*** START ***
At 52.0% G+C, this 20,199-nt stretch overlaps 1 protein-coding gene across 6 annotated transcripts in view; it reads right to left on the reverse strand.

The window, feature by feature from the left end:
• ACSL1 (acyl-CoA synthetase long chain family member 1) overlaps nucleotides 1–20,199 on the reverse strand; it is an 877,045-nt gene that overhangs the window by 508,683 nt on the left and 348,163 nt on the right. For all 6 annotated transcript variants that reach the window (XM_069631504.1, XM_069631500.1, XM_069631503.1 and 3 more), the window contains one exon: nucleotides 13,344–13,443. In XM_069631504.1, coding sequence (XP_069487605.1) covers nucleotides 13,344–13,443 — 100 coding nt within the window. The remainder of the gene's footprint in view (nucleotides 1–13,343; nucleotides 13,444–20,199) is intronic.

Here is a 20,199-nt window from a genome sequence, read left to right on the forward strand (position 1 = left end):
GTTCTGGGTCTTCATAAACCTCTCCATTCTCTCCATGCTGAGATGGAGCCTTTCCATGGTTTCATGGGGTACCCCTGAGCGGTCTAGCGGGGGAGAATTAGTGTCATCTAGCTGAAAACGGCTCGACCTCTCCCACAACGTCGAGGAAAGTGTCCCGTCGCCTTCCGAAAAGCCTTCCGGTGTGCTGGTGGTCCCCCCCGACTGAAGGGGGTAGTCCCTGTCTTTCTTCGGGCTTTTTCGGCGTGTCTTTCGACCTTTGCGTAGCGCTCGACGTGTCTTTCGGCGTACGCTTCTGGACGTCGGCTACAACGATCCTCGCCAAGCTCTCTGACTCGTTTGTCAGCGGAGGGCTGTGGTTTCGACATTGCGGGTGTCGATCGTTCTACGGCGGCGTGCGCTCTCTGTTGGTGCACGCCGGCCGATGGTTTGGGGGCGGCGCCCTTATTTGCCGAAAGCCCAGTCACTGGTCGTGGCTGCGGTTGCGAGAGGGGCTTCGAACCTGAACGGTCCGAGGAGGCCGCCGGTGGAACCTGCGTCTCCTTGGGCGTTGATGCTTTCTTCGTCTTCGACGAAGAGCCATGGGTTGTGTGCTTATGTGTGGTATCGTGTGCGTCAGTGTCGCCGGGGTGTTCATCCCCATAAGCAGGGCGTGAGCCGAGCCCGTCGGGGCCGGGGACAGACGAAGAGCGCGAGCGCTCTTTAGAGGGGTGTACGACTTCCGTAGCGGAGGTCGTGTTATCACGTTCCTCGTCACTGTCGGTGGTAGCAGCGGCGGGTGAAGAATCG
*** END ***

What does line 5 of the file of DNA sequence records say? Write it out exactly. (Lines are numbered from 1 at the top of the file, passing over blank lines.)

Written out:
GTTCTGGGTCTTCATAAACCTCTCCATTCTCTCCATGCTGAGATGGAGCCTTTCCATGGTTTCATGGGGTACCCCTGAGCGGTCTAGCGGGGGAGAATTAGTGTCATCTAGCTGAAAACGGCTCGACCTCTCCCACAACGTCGAGGAAAGTGTCCCGTCGCCTTCCGAAAAGCCTTCCGGTGTGCTGGTGGTCCCCCCCGACTGAAGGGGGTAGTCCCTGTCTTTCTTCGGGCTTTTTCGGCGTGTCTTTCGACCTTTGCGTAGCGCTCGACGTGTCTTTCGGCGTACGCTTCTGGACGTCGGCTACAACGATCCTCGCCAAGCTCTCTGACTCGTTTGTCAGCGGAGGGCTGTGGTTTCGACATTGCGGGTGTCGATCGTTCTACGGCGGCGTGCGCTCTCTGTTGGTGCACGCCGGCCGATGGTTTGGGGGCGGCGCCCTTATTTGCCGAAAGCCCAGTCACTGGTCGTGGCTGCGGTTGCGAGAGGGGCTTCGAACCTGAACGGTCCGAGGAGGCCGCCGGTGGAACCTGCGTCTCCTTGGGCGTTGATGCTTTCTTCGTCTTCGACGAAGAGCCATGGGTTGTGTGCTTATGTGTGGTATCGTGTGCGTCAGTGTCGCCGGGGTGTTCATCCCCATAAGCAGGGCGTGAGCCGAGCCCGTCGGGGCCGGGGACAGACGAAGAGCGCGAGCGCTCTTTAGAGGGGTGTACGACTTCCGTAGCGGAGGTCGTGTTATCACGTTCCTCGTCACTGTCGGTGGTAGCAGCGGCGGGTGAAGAATCG